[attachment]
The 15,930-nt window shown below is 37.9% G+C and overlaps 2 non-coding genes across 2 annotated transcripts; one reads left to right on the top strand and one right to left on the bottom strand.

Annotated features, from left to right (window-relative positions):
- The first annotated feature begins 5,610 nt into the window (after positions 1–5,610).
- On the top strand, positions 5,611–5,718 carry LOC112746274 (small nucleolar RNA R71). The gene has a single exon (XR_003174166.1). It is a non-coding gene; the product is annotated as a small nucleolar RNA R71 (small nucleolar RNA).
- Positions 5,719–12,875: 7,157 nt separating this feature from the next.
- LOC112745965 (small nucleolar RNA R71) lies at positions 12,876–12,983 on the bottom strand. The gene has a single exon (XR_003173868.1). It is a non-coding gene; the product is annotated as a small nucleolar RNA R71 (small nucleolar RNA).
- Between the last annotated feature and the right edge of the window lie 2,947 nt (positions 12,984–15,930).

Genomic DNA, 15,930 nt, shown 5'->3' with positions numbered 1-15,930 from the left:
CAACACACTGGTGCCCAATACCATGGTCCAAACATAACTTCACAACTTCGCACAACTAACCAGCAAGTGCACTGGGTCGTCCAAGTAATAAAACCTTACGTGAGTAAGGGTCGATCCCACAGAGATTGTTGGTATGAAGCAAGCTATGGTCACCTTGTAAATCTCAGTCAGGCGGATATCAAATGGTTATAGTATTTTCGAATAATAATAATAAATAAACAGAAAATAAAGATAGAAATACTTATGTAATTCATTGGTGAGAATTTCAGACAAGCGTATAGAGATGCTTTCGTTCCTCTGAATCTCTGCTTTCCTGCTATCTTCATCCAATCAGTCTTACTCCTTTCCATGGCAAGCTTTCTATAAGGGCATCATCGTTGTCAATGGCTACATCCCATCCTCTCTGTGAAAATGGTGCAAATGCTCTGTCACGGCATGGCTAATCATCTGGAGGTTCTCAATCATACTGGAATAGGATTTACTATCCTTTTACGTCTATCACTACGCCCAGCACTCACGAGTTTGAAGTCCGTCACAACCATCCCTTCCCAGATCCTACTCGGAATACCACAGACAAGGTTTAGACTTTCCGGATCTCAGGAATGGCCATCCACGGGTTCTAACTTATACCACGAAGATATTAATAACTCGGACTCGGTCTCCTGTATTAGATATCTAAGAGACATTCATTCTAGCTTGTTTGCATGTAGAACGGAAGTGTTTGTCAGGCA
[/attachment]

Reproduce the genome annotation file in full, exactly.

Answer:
The 15,930-nt window shown below is 37.9% G+C and overlaps 2 non-coding genes across 2 annotated transcripts; one reads left to right on the top strand and one right to left on the bottom strand.

Annotated features, from left to right (window-relative positions):
- The first annotated feature begins 5,610 nt into the window (after positions 1–5,610).
- On the top strand, positions 5,611–5,718 carry LOC112746274 (small nucleolar RNA R71). The gene has a single exon (XR_003174166.1). It is a non-coding gene; the product is annotated as a small nucleolar RNA R71 (small nucleolar RNA).
- Positions 5,719–12,875: 7,157 nt separating this feature from the next.
- LOC112745965 (small nucleolar RNA R71) lies at positions 12,876–12,983 on the bottom strand. The gene has a single exon (XR_003173868.1). It is a non-coding gene; the product is annotated as a small nucleolar RNA R71 (small nucleolar RNA).
- Between the last annotated feature and the right edge of the window lie 2,947 nt (positions 12,984–15,930).

Genomic DNA, 15,930 nt, shown 5'->3' with positions numbered 1-15,930 from the left:
CAACACACTGGTGCCCAATACCATGGTCCAAACATAACTTCACAACTTCGCACAACTAACCAGCAAGTGCACTGGGTCGTCCAAGTAATAAAACCTTACGTGAGTAAGGGTCGATCCCACAGAGATTGTTGGTATGAAGCAAGCTATGGTCACCTTGTAAATCTCAGTCAGGCGGATATCAAATGGTTATAGTATTTTCGAATAATAATAATAAATAAACAGAAAATAAAGATAGAAATACTTATGTAATTCATTGGTGAGAATTTCAGACAAGCGTATAGAGATGCTTTCGTTCCTCTGAATCTCTGCTTTCCTGCTATCTTCATCCAATCAGTCTTACTCCTTTCCATGGCAAGCTTTCTATAAGGGCATCATCGTTGTCAATGGCTACATCCCATCCTCTCTGTGAAAATGGTGCAAATGCTCTGTCACGGCATGGCTAATCATCTGGAGGTTCTCAATCATACTGGAATAGGATTTACTATCCTTTTACGTCTATCACTACGCCCAGCACTCACGAGTTTGAAGTCCGTCACAACCATCCCTTCCCAGATCCTACTCGGAATACCACAGACAAGGTTTAGACTTTCCGGATCTCAGGAATGGCCATCCACGGGTTCTAACTTATACCACGAAGATATTAATAACTCGGACTCGGTCTCCTGTATTAGATATCTAAGAGACATTCATTCTAGCTTGTTTGCATGTAGAACGGAAGTGTTTGTCAGGCA